Why Republicans Are Keeping the Man Who Led Their 2012 Disaster

Reince Priebus presided over an electoral drubbing. The party is directionless and adrift. But nobody wants to rock the boat.

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Reuters

CHARLOTTE, North Carolina -- Republicans had a terrible 2012. They lost the presidential election and lost seats in the Senate and House of Representatives. So naturally, they are not changing a thing when it comes to who's in charge.

Reince Priebus, the chairman of the Republican National Committee for the past two years, is expected to coast to reelection when committee members vote for party leadership Friday. Though Priebus has a would-be challenger, he is a fringe character who probably does not have enough support even to be officially nominated, meaning Priebus -- the leader of a party widely agreed to be in disarray, who presided over a dispiriting and unanticipated electoral drubbing -- may even be reelected chairman by a unanimous vote.

Ask the Republican activists from all over the country who have gathered here for the committee's winter meeting whether Priebus should have the job again, and you're likely to get a quizzical look. "That's easy," Chris Devaney, chairman of the Tennessee Republican Party, told me, in the voice you might use to explain something to a small child. "No question. I think he has done an excellent job."

Contrast this situation with two years ago, when Republicans had just had an epically great election under the leadership of then-Chairman Michael Steele, the gregarious former lieutenant governor of Maryland. The Tea Party wave of 2010 swept the GOP to power in the House and state houses across the country. So naturally, Republicans couldn't wait to get rid of the chairman who'd presided over their triumph. In a messy, free-for-all committee meeting featuring multiple candidates and seven rounds of voting, they chose Priebus instead.

Party members have an explanation for this seeming illogic. Steele was blamed for driving the national party into debt, handing out contracts to undeserving cronies, failing to communicate with the party rank and file, and not doing enough to cultivate donors. He also had a penchant for controversial comments, as when he called the war in Afghanistan "a war of Obama's choosing" that Americans did not support. Steele had been selected as the party's first African-American chairman in part as a symbolic counterpoint to America's first black president; four years later, the GOP is more unpopular with minorities than ever, but having the face of the party advertise its diversity no longer appears to be a priority.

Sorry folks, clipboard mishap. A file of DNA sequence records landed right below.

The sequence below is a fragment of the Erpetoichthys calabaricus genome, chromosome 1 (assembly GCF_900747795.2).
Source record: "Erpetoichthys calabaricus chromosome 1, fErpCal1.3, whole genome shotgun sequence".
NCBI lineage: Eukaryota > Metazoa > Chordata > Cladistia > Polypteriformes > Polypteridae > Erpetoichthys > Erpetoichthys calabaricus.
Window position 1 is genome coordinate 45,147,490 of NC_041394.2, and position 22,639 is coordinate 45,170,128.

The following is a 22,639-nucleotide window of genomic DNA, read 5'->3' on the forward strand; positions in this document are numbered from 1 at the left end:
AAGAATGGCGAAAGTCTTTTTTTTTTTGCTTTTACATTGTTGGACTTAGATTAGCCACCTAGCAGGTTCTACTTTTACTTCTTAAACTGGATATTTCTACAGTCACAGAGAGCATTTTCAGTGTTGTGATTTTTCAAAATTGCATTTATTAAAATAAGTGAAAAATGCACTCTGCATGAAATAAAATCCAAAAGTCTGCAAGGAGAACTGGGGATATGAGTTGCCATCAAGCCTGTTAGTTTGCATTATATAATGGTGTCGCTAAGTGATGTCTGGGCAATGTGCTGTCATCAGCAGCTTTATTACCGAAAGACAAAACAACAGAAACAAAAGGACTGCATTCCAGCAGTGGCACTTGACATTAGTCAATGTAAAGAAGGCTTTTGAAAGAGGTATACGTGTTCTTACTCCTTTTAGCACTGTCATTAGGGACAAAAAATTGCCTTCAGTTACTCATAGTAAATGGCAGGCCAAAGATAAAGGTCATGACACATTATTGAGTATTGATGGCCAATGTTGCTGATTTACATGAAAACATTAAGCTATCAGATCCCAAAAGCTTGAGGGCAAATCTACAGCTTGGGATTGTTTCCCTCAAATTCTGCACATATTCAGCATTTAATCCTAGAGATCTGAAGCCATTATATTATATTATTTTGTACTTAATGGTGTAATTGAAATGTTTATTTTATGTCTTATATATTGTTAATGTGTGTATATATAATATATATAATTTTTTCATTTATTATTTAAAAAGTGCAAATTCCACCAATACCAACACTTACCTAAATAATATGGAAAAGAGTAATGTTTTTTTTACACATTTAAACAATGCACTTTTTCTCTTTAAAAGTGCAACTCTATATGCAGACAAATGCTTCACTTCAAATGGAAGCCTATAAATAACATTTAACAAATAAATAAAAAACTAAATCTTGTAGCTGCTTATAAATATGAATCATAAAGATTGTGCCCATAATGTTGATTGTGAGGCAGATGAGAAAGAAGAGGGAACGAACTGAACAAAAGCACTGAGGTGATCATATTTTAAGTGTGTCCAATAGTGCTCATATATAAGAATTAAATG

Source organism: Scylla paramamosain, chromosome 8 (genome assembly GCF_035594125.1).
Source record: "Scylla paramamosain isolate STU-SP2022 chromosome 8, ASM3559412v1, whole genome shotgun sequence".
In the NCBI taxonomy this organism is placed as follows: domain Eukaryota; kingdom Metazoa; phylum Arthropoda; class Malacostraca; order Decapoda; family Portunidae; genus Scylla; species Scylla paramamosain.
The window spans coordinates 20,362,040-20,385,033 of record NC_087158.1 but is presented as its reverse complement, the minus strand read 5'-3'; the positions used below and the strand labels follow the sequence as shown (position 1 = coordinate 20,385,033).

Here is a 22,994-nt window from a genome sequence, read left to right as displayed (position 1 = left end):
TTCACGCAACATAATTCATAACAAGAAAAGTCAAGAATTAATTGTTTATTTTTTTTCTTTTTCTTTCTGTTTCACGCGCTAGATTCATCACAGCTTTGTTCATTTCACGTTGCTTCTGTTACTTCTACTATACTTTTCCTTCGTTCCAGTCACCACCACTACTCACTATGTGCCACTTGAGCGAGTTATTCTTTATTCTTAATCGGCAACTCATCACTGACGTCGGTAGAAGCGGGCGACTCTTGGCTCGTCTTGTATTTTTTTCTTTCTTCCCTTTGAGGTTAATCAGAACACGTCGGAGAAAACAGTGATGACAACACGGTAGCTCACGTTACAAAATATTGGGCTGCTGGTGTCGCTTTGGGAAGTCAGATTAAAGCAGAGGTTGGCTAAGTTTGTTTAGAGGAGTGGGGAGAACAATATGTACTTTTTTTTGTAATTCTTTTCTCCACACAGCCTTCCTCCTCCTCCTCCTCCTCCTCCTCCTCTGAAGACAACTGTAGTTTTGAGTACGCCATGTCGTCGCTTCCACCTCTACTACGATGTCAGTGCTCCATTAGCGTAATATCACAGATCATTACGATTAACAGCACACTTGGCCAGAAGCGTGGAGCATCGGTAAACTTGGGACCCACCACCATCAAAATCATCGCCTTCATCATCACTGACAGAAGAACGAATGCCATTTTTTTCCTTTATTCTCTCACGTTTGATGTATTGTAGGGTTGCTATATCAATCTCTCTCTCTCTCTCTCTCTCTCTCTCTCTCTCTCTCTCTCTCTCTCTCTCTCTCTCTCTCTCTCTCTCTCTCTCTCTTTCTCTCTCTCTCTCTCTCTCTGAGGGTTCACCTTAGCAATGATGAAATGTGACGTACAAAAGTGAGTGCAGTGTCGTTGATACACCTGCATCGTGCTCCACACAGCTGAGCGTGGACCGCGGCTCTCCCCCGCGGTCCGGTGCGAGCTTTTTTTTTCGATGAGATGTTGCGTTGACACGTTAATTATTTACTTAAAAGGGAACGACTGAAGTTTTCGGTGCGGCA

Priebus's promise, on being elected chairman, was to restore the party's financial stability and not cause any embarrassment. Two years later, members feel he's done that. "He has taken this Republican National Committee out of debt," said Samuel Raia, the state chairman from New Jersey. "He has supported the state parties and has very good relationships with all the [party] members," said Saul Anuzis, the former Michigan state chairman, who ran for chairman against Priebus and came in second two years ago. The RNC went from owing $24 million when Priebus took over to raising, in conjunction with Mitt Romney's presidential campaign, nearly $1 billion for the 2012 campaign. (It now has $3 million in cash on hand.)

'I think he has done an excellent job,' Chris Devaney told me, in the voice you might use to explain something to a small child.

"Everybody realizes it's unusual, after an unsuccessful campaign, to have no change in leadership," said Ron Kaufman, the longtime GOP fixer and committeeman from Massachusetts who was a senior adviser to Romney's campaign. "I give the RNC huge credit for what they did for the Romney campaign. I've been doing this since the second Lincoln administration, and I've never seen better synergy between a presidential campaign and the RNC."

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Molly Ball is a staff writer covering national politics at The Atlantic.

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